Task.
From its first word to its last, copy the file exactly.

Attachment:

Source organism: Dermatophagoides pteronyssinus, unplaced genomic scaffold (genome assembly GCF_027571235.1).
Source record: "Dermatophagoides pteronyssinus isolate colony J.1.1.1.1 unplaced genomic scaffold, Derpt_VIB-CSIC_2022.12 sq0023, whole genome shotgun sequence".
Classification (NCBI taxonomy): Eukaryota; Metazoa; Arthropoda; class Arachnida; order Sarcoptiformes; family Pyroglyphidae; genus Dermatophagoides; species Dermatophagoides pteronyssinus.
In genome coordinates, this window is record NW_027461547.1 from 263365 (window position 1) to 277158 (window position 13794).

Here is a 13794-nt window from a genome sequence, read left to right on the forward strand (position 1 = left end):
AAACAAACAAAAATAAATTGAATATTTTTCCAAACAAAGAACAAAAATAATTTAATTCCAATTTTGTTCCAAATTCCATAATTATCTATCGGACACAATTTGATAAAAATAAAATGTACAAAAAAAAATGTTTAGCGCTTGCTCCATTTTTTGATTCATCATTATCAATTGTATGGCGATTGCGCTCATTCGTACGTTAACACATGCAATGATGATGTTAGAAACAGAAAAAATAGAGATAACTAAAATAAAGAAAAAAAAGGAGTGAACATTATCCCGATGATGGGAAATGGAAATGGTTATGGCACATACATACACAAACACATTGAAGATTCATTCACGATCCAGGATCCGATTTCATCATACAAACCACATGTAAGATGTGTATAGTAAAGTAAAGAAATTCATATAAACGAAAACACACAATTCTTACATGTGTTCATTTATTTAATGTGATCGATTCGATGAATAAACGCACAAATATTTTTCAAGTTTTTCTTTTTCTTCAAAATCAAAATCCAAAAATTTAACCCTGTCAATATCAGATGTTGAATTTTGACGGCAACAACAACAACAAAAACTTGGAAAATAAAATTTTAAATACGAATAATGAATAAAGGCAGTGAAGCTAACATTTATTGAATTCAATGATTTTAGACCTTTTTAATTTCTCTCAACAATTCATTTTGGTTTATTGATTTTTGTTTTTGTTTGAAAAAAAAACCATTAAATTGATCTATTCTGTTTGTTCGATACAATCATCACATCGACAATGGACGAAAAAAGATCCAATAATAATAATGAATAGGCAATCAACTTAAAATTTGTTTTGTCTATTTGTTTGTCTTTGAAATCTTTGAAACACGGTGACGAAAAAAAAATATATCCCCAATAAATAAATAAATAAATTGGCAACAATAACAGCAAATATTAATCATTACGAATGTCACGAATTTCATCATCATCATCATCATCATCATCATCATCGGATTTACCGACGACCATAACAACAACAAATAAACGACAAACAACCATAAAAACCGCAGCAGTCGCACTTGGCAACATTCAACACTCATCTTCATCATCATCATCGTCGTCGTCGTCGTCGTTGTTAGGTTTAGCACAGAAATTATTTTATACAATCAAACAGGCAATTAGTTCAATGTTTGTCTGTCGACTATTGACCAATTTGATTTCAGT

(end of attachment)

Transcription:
Source organism: Dermatophagoides pteronyssinus, unplaced genomic scaffold (genome assembly GCF_027571235.1).
Source record: "Dermatophagoides pteronyssinus isolate colony J.1.1.1.1 unplaced genomic scaffold, Derpt_VIB-CSIC_2022.12 sq0023, whole genome shotgun sequence".
Classification (NCBI taxonomy): Eukaryota; Metazoa; Arthropoda; class Arachnida; order Sarcoptiformes; family Pyroglyphidae; genus Dermatophagoides; species Dermatophagoides pteronyssinus.
In genome coordinates, this window is record NW_027461547.1 from 263365 (window position 1) to 277158 (window position 13794).

Here is a 13794-nt window from a genome sequence, read left to right on the forward strand (position 1 = left end):
AAACAAACAAAAATAAATTGAATATTTTTCCAAACAAAGAACAAAAATAATTTAATTCCAATTTTGTTCCAAATTCCATAATTATCTATCGGACACAATTTGATAAAAATAAAATGTACAAAAAAAAATGTTTAGCGCTTGCTCCATTTTTTGATTCATCATTATCAATTGTATGGCGATTGCGCTCATTCGTACGTTAACACATGCAATGATGATGTTAGAAACAGAAAAAATAGAGATAACTAAAATAAAGAAAAAAAAGGAGTGAACATTATCCCGATGATGGGAAATGGAAATGGTTATGGCACATACATACACAAACACATTGAAGATTCATTCACGATCCAGGATCCGATTTCATCATACAAACCACATGTAAGATGTGTATAGTAAAGTAAAGAAATTCATATAAACGAAAACACACAATTCTTACATGTGTTCATTTATTTAATGTGATCGATTCGATGAATAAACGCACAAATATTTTTCAAGTTTTTCTTTTTCTTCAAAATCAAAATCCAAAAATTTAACCCTGTCAATATCAGATGTTGAATTTTGACGGCAACAACAACAACAAAAACTTGGAAAATAAAATTTTAAATACGAATAATGAATAAAGGCAGTGAAGCTAACATTTATTGAATTCAATGATTTTAGACCTTTTTAATTTCTCTCAACAATTCATTTTGGTTTATTGATTTTTGTTTTTGTTTGAAAAAAAAACCATTAAATTGATCTATTCTGTTTGTTCGATACAATCATCACATCGACAATGGACGAAAAAAGATCCAATAATAATAATGAATAGGCAATCAACTTAAAATTTGTTTTGTCTATTTGTTTGTCTTTGAAATCTTTGAAACACGGTGACGAAAAAAAAATATATCCCCAATAAATAAATAAATAAATTGGCAACAATAACAGCAAATATTAATCATTACGAATGTCACGAATTTCATCATCATCATCATCATCATCATCATCATCGGATTTACCGACGACCATAACAACAACAAATAAACGACAAACAACCATAAAAACCGCAGCAGTCGCACTTGGCAACATTCAACACTCATCTTCATCATCATCATCGTCGTCGTCGTCGTCGTTGTTAGGTTTAGCACAGAAATTATTTTATACAATCAAACAGGCAATTAGTTCAATGTTTGTCTGTCGACTATTGACCAATTTGATTTCAGT